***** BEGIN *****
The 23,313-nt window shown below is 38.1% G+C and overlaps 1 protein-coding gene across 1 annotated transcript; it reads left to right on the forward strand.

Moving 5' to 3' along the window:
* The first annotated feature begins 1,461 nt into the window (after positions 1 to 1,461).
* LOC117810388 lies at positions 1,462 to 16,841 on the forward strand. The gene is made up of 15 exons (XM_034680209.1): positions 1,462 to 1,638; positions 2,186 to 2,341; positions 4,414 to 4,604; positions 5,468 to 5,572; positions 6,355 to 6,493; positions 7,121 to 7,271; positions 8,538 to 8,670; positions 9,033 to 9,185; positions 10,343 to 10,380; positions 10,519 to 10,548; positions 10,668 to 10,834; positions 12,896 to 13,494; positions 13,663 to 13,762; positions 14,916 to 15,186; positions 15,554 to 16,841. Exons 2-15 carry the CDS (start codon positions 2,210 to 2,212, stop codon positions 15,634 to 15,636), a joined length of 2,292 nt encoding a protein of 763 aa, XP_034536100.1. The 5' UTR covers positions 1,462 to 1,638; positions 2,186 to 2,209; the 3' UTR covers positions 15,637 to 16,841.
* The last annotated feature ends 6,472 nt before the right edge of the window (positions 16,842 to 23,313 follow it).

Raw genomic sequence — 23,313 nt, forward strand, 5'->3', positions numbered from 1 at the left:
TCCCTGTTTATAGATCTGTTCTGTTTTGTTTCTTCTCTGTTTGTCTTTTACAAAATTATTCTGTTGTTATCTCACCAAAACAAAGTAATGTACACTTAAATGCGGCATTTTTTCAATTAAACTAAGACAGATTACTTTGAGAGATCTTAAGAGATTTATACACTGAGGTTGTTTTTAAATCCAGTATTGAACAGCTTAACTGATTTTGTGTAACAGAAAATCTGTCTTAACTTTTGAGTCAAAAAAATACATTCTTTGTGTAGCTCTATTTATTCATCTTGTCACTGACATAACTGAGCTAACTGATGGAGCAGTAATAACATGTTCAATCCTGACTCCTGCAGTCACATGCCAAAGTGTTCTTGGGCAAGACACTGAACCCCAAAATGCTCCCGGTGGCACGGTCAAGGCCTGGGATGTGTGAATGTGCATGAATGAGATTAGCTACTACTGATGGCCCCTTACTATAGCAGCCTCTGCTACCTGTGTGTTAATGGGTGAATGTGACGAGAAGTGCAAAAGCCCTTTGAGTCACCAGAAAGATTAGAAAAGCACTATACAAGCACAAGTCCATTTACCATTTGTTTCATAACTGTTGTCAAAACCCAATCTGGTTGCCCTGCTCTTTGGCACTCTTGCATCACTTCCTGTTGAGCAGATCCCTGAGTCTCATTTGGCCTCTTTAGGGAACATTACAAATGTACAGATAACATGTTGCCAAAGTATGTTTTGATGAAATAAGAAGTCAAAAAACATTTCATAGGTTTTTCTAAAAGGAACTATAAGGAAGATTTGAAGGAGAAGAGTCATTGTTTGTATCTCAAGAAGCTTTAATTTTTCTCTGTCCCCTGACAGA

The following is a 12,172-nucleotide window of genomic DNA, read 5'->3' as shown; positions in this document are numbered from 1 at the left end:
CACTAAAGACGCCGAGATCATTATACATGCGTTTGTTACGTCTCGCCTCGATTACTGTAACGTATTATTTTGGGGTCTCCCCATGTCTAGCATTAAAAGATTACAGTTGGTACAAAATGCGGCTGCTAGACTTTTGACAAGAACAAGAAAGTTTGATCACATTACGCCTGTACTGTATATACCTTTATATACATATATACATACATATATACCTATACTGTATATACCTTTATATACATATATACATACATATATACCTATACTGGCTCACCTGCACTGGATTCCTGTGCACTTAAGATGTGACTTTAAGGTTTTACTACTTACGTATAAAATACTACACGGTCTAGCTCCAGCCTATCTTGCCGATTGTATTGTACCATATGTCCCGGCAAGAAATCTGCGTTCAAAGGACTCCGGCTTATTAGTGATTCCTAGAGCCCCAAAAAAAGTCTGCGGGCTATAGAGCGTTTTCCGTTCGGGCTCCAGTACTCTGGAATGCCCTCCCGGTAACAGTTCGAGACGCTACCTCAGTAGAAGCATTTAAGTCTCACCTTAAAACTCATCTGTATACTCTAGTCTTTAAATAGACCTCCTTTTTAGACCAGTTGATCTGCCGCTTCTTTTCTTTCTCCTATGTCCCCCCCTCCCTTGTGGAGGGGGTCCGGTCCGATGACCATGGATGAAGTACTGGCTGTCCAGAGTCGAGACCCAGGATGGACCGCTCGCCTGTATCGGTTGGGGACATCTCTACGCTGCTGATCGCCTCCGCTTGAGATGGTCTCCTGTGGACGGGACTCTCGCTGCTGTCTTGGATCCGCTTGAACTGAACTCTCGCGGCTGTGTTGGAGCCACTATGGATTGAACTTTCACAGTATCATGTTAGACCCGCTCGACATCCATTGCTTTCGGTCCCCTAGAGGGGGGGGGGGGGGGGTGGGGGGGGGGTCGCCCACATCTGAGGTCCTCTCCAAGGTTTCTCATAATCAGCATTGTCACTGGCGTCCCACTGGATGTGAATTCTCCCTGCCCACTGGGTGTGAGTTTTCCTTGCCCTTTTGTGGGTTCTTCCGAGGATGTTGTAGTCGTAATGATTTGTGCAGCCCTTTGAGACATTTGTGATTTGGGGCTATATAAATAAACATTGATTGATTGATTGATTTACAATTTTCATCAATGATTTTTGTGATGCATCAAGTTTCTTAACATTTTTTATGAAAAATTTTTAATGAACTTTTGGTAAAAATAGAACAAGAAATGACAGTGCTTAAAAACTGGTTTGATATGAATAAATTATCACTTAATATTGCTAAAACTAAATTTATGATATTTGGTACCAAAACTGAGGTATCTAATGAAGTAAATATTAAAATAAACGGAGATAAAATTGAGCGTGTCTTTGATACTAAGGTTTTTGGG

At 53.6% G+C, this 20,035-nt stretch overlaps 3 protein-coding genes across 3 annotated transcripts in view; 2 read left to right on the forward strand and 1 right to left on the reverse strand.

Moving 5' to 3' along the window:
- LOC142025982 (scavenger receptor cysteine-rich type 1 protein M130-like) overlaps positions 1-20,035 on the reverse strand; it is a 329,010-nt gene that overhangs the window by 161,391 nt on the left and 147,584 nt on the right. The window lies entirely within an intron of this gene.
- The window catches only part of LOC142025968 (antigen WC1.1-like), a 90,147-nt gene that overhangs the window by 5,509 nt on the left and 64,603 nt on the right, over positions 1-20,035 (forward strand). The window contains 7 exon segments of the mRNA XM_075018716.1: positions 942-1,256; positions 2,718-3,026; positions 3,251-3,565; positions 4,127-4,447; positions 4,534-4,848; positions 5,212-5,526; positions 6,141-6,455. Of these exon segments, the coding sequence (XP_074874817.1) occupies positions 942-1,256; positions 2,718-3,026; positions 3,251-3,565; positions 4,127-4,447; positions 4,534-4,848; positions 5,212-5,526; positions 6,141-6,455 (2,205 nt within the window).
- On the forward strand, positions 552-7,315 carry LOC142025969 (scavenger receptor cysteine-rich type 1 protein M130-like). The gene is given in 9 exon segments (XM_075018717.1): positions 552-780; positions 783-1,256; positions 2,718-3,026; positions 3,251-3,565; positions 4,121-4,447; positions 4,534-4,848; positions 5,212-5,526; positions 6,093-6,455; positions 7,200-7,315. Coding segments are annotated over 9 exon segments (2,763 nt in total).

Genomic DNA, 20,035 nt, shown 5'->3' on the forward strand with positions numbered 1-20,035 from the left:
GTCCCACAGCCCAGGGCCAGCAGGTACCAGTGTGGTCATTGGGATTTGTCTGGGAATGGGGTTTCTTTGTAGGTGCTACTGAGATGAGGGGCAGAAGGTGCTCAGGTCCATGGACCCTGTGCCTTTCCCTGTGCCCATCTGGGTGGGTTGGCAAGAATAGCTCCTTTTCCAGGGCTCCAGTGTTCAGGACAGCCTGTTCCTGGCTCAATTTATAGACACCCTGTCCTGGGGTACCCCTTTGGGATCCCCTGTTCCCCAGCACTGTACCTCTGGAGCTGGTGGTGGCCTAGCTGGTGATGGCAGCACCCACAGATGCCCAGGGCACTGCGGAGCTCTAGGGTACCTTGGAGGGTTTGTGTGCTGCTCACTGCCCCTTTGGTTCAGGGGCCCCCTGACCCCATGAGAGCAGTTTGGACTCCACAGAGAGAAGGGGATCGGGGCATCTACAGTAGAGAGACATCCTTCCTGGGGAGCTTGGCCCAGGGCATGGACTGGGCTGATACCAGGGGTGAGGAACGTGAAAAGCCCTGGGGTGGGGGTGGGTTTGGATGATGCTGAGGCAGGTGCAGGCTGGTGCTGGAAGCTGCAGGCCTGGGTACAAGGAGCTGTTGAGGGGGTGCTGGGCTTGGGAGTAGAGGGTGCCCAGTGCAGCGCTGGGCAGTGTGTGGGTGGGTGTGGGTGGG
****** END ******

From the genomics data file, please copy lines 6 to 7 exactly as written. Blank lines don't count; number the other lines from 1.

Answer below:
Raw genomic sequence — 23,313 nt, forward strand, 5'->3', positions numbered from 1 at the left:
TCCCTGTTTATAGATCTGTTCTGTTTTGTTTCTTCTCTGTTTGTCTTTTACAAAATTATTCTGTTGTTATCTCACCAAAACAAAGTAATGTACACTTAAATGCGGCATTTTTTCAATTAAACTAAGACAGATTACTTTGAGAGATCTTAAGAGATTTATACACTGAGGTTGTTTTTAAATCCAGTATTGAACAGCTTAACTGATTTTGTGTAACAGAAAATCTGTCTTAACTTTTGAGTCAAAAAAATACATTCTTTGTGTAGCTCTATTTATTCATCTTGTCACTGACATAACTGAGCTAACTGATGGAGCAGTAATAACATGTTCAATCCTGACTCCTGCAGTCACATGCCAAAGTGTTCTTGGGCAAGACACTGAACCCCAAAATGCTCCCGGTGGCACGGTCAAGGCCTGGGATGTGTGAATGTGCATGAATGAGATTAGCTACTACTGATGGCCCCTTACTATAGCAGCCTCTGCTACCTGTGTGTTAATGGGTGAATGTGACGAGAAGTGCAAAAGCCCTTTGAGTCACCAGAAAGATTAGAAAAGCACTATACAAGCACAAGTCCATTTACCATTTGTTTCATAACTGTTGTCAAAACCCAATCTGGTTGCCCTGCTCTTTGGCACTCTTGCATCACTTCCTGTTGAGCAGATCCCTGAGTCTCATTTGGCCTCTTTAGGGAACATTACAAATGTACAGATAACATGTTGCCAAAGTATGTTTTGATGAAATAAGAAGTCAAAAAACATTTCATAGGTTTTTCTAAAAGGAACTATAAGGAAGATTTGAAGGAGAAGAGTCATTGTTTGTATCTCAAGAAGCTTTAATTTTTCTCTGTCCCCTGACAGA